While in some cases the need for additional utility service can be met by expanding existing equipment, or adding new boilers/ cooling tower cells, in other cases this type of solution is difficult and expensive. Often it is necessary to find some other way to satisfy the water utility needs of the expansion project without the capital expense involved with expanding and upgrading utility systems. Wastewater treatment is an example. Many chemical and petrochemical facilities have continued to expand long after their wastewater systems were built, so that current loads exceed the original design capacity of the system.
Typical Overall Refinery Water Balance
Wastewater treatment plant (WWTP) capacity is tied to volumetric flowrate and contaminant mass loading, both of which are likely to be increased during a plant expansion. Typically a series of WWTP modifications have already been undertaken and any cost-effective changes that could be made to the treatment facilities have been made already. This leaves four approaches as the only viable options for matching treatment system capacity with wastewater load:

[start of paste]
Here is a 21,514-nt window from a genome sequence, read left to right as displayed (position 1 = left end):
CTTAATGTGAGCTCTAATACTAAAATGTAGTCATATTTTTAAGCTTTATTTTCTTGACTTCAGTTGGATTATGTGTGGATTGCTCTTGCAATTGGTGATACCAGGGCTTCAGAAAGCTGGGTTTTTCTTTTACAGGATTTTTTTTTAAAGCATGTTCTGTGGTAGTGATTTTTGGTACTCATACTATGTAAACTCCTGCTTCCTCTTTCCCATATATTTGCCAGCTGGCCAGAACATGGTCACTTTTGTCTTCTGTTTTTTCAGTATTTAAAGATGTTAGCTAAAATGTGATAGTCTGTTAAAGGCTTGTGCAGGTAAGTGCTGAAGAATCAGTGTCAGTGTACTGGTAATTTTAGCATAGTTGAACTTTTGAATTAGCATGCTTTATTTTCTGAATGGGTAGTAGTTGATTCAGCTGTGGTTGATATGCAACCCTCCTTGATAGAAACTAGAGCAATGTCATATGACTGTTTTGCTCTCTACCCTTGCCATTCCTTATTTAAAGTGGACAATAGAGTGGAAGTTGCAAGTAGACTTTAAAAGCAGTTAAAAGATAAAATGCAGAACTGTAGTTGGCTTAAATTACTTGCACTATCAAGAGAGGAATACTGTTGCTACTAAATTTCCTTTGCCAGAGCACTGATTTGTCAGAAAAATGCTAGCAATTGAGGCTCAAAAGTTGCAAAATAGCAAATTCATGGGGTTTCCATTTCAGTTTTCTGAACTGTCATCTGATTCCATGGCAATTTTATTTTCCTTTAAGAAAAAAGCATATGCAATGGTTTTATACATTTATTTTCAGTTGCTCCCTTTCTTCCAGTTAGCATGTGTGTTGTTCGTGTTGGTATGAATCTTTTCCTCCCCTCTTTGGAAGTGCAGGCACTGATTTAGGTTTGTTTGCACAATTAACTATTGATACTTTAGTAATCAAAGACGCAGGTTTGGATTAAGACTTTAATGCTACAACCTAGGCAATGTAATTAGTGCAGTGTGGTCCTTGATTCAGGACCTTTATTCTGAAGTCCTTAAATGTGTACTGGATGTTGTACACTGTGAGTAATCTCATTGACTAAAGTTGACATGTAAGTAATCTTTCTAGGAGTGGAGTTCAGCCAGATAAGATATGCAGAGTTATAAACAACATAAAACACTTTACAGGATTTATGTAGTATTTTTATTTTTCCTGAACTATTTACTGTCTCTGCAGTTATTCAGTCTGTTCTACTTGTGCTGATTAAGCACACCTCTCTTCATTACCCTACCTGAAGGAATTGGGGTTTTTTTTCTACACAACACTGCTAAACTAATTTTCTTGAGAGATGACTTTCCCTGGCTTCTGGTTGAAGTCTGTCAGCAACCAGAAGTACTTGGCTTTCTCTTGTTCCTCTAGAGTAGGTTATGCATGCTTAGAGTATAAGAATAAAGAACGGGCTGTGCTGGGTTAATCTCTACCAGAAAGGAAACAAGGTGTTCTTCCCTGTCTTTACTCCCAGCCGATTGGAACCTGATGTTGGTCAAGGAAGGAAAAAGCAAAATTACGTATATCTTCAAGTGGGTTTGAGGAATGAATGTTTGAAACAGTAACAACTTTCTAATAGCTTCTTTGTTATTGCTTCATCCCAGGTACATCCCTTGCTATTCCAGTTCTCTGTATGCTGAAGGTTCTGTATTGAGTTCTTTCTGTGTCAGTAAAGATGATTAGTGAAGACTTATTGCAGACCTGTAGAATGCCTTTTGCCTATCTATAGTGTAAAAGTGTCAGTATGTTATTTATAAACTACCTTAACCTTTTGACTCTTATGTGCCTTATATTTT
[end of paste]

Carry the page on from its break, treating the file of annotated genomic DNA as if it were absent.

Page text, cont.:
• Reduce need for water-based utilities,
• Reduce peak flow from stormwater,
• Segregation of clean streams for direct discharge, and
• Wastewater recycle/reuse.
A reduction in the need for water-based utilities (steam, condensate, cooling water) is almost certain to result in a corresponding reduction in wastewater volume. New plants can be designed to use less water than older ones by making use of technologies designed with reduced wastewater production in mind. Examples of these techniques include:
• Use of vacuum pumps as a replacement for steam jet ejectors,
• Meter/control wash-water use,
• Use countercurrent wash cascades,
• Add auto-shutoff provisions for hose stations and other water users,
• Provide freeze protection (tracing and insulation) to avoid the need to keep hose stations running during cold periods,
• Repair leaks as they arise.